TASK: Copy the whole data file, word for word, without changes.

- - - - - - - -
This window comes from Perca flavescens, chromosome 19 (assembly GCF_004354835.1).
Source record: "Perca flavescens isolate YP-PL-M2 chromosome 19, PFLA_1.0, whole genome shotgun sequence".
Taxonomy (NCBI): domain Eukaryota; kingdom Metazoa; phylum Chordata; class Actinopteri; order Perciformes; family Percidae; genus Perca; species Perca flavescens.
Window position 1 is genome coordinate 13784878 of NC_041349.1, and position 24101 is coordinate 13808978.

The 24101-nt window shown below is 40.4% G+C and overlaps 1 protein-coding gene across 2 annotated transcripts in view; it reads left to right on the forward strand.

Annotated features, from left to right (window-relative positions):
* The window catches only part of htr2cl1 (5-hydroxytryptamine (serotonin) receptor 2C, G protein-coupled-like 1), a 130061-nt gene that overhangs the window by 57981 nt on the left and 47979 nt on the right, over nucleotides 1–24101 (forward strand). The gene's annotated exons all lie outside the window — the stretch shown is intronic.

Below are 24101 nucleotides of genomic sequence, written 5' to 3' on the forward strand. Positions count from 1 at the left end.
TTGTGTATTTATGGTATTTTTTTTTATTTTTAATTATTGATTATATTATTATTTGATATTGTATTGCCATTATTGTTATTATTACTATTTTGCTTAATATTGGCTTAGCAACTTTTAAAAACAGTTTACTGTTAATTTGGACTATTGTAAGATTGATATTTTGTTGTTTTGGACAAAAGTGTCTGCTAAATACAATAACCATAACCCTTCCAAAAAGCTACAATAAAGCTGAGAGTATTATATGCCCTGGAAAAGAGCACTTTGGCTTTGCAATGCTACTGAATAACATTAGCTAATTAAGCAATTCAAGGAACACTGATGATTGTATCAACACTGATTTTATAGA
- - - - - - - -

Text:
This window comes from Perca flavescens, chromosome 19 (assembly GCF_004354835.1).
Source record: "Perca flavescens isolate YP-PL-M2 chromosome 19, PFLA_1.0, whole genome shotgun sequence".
Taxonomy (NCBI): domain Eukaryota; kingdom Metazoa; phylum Chordata; class Actinopteri; order Perciformes; family Percidae; genus Perca; species Perca flavescens.
Window position 1 is genome coordinate 13784878 of NC_041349.1, and position 24101 is coordinate 13808978.

The 24101-nt window shown below is 40.4% G+C and overlaps 1 protein-coding gene across 2 annotated transcripts in view; it reads left to right on the forward strand.

Annotated features, from left to right (window-relative positions):
* The window catches only part of htr2cl1 (5-hydroxytryptamine (serotonin) receptor 2C, G protein-coupled-like 1), a 130061-nt gene that overhangs the window by 57981 nt on the left and 47979 nt on the right, over nucleotides 1–24101 (forward strand). The gene's annotated exons all lie outside the window — the stretch shown is intronic.

Below are 24101 nucleotides of genomic sequence, written 5' to 3' on the forward strand. Positions count from 1 at the left end.
TTGTGTATTTATGGTATTTTTTTTTATTTTTAATTATTGATTATATTATTATTTGATATTGTATTGCCATTATTGTTATTATTACTATTTTGCTTAATATTGGCTTAGCAACTTTTAAAAACAGTTTACTGTTAATTTGGACTATTGTAAGATTGATATTTTGTTGTTTTGGACAAAAGTGTCTGCTAAATACAATAACCATAACCCTTCCAAAAAGCTACAATAAAGCTGAGAGTATTATATGCCCTGGAAAAGAGCACTTTGGCTTTGCAATGCTACTGAATAACATTAGCTAATTAAGCAATTCAAGGAACACTGATGATTGTATCAACACTGATTTTATAGA